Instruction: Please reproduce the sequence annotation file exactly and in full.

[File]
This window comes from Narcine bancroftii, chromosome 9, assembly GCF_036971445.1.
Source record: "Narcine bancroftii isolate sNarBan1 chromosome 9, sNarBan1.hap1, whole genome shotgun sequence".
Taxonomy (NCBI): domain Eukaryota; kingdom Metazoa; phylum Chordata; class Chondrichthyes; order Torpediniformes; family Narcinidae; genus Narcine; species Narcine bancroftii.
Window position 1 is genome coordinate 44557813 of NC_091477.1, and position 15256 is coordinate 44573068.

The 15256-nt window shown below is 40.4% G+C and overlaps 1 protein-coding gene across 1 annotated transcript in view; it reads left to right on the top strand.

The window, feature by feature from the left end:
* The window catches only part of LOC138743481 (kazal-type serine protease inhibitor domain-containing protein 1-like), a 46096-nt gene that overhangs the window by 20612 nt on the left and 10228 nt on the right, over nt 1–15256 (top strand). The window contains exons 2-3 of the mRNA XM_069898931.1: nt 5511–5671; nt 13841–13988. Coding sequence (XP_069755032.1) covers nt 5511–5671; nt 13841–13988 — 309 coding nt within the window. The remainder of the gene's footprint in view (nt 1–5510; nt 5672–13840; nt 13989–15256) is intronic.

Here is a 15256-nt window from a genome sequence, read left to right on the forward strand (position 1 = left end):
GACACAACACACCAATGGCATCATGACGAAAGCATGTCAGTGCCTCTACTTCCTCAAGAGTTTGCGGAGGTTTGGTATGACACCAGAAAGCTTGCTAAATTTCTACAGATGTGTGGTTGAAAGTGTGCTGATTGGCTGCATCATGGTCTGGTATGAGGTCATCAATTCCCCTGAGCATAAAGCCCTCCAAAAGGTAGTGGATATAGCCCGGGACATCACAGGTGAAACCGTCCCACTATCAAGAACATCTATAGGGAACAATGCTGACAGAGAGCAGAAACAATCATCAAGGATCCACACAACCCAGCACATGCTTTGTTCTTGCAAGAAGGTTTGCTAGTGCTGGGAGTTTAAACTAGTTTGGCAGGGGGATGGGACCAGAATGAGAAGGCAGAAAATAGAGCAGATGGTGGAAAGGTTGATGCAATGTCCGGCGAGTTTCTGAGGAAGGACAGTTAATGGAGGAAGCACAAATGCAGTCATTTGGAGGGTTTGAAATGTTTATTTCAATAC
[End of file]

This window comes from Narcine bancroftii, chromosome 9, assembly GCF_036971445.1.
Source record: "Narcine bancroftii isolate sNarBan1 chromosome 9, sNarBan1.hap1, whole genome shotgun sequence".
Taxonomy (NCBI): domain Eukaryota; kingdom Metazoa; phylum Chordata; class Chondrichthyes; order Torpediniformes; family Narcinidae; genus Narcine; species Narcine bancroftii.
Window position 1 is genome coordinate 44557813 of NC_091477.1, and position 15256 is coordinate 44573068.

The 15256-nt window shown below is 40.4% G+C and overlaps 1 protein-coding gene across 1 annotated transcript in view; it reads left to right on the top strand.

The window, feature by feature from the left end:
* The window catches only part of LOC138743481 (kazal-type serine protease inhibitor domain-containing protein 1-like), a 46096-nt gene that overhangs the window by 20612 nt on the left and 10228 nt on the right, over nt 1–15256 (top strand). The window contains exons 2-3 of the mRNA XM_069898931.1: nt 5511–5671; nt 13841–13988. Coding sequence (XP_069755032.1) covers nt 5511–5671; nt 13841–13988 — 309 coding nt within the window. The remainder of the gene's footprint in view (nt 1–5510; nt 5672–13840; nt 13989–15256) is intronic.

Here is a 15256-nt window from a genome sequence, read left to right on the forward strand (position 1 = left end):
GACACAACACACCAATGGCATCATGACGAAAGCATGTCAGTGCCTCTACTTCCTCAAGAGTTTGCGGAGGTTTGGTATGACACCAGAAAGCTTGCTAAATTTCTACAGATGTGTGGTTGAAAGTGTGCTGATTGGCTGCATCATGGTCTGGTATGAGGTCATCAATTCCCCTGAGCATAAAGCCCTCCAAAAGGTAGTGGATATAGCCCGGGACATCACAGGTGAAACCGTCCCACTATCAAGAACATCTATAGGGAACAATGCTGACAGAGAGCAGAAACAATCATCAAGGATCCACACAACCCAGCACATGCTTTGTTCTTGCAAGAAGGTTTGCTAGTGCTGGGAGTTTAAACTAGTTTGGCAGGGGGATGGGACCAGAATGAGAAGGCAGAAAATAGAGCAGATGGTGGAAAGGTTGATGCAATGTCCGGCGAGTTTCTGAGGAAGGACAGTTAATGGAGGAAGCACAAATGCAGTCATTTGGAGGGTTTGAAATGTTTATTTCAATAC